IMG_4560

GERD Score: 4/5: The selection of the place’s menu strikes a good balance for those that love the cafe experience with coffee and tea, and people who are health conscious and looking for good options here and there. At the same time, the food portions are just right as long as one remembers the mantra to chew their food slowly.

Epilepsy Score:  4/5: Although the toast box selections come with coffee or tea, there is a good selection of juices and drinks to accompany one’s meal. Likewise, though luncheon meat and other preserved foods feature in some of the entrees, there are other dishes available for discerning diners.
Team Glasses Score: 4/5: This place is proof for us that breakfast is an anytime, anywhere affair. We definitely recommend this place for all hours and all appetites.

Toast Box Menu, Reviews, Photos, Location and Info - Zomato

RiMo Curls: A creatively healthy snack

For just a moment, imagine being in the shoes of a kid in a candy shop with a sizable amount of cash to buy anything and everything from the place. However, there is a catch; one can only select from the lesser types of sweets one doesn’t care much for.

In a way, this is the experience of how we at Team Glasses Food Blog haven’t had chips / crisps / curl snacks in a long while now, because of our respective health concerns. We honestly thought we couldn’t have anymore of those types of snacks anymore. But in a stroke of good luck (and a lot of science), we found ourselves eating those words after finding out about RiMo Curls.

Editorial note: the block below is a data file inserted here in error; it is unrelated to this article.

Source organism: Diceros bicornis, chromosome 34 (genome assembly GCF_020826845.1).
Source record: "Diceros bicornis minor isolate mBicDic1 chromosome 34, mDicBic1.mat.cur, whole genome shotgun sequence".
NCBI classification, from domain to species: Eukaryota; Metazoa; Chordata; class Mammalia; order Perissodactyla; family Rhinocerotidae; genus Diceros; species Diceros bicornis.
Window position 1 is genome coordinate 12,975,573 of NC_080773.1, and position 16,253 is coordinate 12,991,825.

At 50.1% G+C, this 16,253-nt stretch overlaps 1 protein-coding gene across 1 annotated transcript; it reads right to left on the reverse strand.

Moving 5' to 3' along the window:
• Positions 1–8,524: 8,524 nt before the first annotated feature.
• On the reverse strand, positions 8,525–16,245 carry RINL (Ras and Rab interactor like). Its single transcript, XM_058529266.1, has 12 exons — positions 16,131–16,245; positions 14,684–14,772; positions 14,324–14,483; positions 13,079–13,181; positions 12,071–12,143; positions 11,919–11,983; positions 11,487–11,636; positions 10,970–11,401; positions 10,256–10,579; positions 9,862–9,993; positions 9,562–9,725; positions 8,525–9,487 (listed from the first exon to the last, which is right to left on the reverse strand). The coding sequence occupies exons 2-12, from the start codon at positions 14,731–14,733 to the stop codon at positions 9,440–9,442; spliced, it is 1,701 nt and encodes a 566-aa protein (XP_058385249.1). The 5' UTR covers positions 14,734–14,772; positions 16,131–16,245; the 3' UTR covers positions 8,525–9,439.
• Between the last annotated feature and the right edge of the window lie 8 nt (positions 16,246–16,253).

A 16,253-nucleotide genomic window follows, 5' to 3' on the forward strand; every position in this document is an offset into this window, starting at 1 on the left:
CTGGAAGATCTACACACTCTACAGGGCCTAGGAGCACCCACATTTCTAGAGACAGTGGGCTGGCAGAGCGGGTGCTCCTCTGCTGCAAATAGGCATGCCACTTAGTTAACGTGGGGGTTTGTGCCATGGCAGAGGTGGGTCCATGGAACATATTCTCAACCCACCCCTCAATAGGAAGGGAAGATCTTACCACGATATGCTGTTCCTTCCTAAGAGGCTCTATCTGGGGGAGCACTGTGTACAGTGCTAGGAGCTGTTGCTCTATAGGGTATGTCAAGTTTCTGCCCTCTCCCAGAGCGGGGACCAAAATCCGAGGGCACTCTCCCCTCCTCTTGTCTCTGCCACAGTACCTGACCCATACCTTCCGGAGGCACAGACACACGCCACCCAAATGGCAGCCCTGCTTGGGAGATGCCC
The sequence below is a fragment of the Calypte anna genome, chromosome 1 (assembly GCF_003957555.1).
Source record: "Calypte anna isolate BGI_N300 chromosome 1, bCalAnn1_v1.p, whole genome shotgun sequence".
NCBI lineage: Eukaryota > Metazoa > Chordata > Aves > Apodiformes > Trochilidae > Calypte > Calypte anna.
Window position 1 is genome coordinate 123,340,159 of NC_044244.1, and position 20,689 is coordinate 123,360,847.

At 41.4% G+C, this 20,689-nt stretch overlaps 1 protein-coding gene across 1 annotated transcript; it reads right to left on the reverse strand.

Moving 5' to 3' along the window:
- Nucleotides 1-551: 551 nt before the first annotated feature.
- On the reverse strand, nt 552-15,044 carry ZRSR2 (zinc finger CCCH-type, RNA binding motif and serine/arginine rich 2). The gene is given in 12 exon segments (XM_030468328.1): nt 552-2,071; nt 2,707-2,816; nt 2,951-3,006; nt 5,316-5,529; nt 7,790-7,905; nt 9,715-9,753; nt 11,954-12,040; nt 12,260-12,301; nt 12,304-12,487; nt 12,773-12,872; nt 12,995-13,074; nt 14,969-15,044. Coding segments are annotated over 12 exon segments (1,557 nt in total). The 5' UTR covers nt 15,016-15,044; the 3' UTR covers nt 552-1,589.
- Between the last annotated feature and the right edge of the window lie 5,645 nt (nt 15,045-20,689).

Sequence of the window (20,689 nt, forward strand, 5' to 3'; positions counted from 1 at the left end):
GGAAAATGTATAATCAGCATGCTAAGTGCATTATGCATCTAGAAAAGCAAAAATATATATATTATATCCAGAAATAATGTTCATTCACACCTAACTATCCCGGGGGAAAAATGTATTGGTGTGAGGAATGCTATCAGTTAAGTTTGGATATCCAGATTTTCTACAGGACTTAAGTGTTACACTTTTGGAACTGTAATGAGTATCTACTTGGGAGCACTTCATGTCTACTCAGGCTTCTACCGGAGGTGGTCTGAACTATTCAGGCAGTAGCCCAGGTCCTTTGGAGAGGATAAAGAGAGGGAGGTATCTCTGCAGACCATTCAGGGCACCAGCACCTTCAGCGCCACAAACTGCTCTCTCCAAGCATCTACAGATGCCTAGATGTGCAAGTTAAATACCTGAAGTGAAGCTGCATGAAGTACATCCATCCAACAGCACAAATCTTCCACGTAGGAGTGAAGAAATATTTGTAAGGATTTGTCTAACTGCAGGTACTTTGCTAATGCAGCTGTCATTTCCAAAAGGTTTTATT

IMG_4544

During the last day of the Department of Science and Technology (DOST)’s National Science and Technology Week, Kat and I were roaming around to satiate the craving for science, innovation, and of course, food. A poster caught my attention of rice and monggo beans (mung beans) being turned into a crunchy and ready-to-open snack, aptly named RiMo Curls. We soon out that this is made possible by the technology applied from the DOST’s Food and Nutrition Research Institute

Now, one may think, ‘Well, there are plenty of healthy snacks right there, why is this one any special?’ However, RiMo Curls is a snack worth trying among the plethora of ‘healthy’ snack foods on the market. Many older versions of healthy snacks have much to be desired in terms of texture or taste, but with this snack, there’s a different and longer lasting crunch after the pack has been opened.

The rice and monggo flour blend is an interesting choice of ingredients since I normally only see these two during meals with one on top of the other. The cheese flavor is thankfully, only lightly applied and not overwhelming in terms of flavor.

 

Here are some more reasons to enjoy RiMo curls:

  1. It’s protein and energy rich!
    • It contains 120 kcal of energy (8.5% of recommended daily energy needs for children 4 to 6 years old)
    • It also contains 3 grams of protein (7.9% of recommended daily protein intake for children 4 to 6 years old)
  2. It’s iron and zinc fortified
  3. Low salt content (and it really is since each bite wasn’t coated with thick amounts of cheese powder or other seasonings)
  4. And it’s gluten free too

We hope to see this snack, and others of its caliber, becomes more readily available throughout the country. We definitely enjoyed it and hopefully those with our conditions can too in the future.